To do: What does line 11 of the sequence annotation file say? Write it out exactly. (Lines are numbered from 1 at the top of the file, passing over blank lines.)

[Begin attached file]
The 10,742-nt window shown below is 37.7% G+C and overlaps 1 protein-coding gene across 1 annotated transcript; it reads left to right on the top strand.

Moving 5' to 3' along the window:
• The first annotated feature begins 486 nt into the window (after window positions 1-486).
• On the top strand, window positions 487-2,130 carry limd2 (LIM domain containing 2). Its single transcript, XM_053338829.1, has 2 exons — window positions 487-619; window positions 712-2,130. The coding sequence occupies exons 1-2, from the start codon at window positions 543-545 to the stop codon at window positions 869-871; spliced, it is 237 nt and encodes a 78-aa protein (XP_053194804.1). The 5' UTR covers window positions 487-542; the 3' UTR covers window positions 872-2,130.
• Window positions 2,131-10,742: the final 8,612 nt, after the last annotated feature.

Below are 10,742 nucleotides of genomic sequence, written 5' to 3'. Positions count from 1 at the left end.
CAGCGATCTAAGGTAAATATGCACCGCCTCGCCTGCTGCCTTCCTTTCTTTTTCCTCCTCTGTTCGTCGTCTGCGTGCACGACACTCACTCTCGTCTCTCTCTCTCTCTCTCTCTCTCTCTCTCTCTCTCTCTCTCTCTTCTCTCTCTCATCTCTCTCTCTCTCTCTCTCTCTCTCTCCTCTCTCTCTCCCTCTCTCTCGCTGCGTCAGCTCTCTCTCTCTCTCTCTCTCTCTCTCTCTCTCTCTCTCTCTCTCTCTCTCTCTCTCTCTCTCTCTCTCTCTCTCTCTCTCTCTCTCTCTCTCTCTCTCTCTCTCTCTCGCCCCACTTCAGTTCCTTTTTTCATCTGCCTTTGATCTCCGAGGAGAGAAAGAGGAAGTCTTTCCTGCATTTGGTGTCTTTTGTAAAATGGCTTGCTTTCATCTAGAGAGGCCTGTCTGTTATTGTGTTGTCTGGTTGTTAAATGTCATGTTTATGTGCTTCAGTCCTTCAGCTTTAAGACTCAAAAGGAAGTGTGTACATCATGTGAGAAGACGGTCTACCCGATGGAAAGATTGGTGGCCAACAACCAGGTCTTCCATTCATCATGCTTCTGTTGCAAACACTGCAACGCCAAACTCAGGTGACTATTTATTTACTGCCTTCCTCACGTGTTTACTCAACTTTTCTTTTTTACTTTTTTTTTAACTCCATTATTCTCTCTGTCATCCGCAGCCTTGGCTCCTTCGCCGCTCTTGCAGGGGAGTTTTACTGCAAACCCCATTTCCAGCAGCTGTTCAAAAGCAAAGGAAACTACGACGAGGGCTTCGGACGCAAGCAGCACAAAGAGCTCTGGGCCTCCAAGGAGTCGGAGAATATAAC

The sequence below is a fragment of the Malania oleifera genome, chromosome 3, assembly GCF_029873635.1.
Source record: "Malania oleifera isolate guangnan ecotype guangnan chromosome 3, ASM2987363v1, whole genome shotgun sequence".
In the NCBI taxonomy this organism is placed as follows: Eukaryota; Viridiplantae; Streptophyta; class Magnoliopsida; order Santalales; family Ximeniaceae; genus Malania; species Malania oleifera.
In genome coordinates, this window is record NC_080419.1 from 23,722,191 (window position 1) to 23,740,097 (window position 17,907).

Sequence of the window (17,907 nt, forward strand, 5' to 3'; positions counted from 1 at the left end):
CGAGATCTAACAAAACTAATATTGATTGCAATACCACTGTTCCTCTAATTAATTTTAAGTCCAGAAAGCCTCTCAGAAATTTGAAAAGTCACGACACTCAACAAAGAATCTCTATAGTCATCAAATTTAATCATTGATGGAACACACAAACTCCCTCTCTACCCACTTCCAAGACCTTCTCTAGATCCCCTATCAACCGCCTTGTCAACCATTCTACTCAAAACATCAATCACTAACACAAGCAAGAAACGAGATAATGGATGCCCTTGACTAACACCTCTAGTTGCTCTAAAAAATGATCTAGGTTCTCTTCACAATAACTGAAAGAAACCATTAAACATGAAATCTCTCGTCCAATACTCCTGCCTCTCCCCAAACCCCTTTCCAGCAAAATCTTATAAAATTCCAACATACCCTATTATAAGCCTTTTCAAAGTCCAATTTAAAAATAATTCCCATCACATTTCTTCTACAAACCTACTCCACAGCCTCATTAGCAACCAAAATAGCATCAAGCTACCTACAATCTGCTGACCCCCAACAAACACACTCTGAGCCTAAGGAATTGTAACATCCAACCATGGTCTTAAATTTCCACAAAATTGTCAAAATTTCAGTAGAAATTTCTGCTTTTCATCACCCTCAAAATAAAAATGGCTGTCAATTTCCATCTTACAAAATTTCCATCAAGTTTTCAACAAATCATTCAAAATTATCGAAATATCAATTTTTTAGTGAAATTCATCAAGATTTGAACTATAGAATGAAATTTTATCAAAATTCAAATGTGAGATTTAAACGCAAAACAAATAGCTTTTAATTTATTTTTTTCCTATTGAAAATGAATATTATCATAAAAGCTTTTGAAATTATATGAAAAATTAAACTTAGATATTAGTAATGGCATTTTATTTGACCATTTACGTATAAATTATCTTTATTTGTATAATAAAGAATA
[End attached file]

In genome coordinates, this window is record NC_080419.1 from 23,722,191 (window position 1) to 23,740,097 (window position 17,907).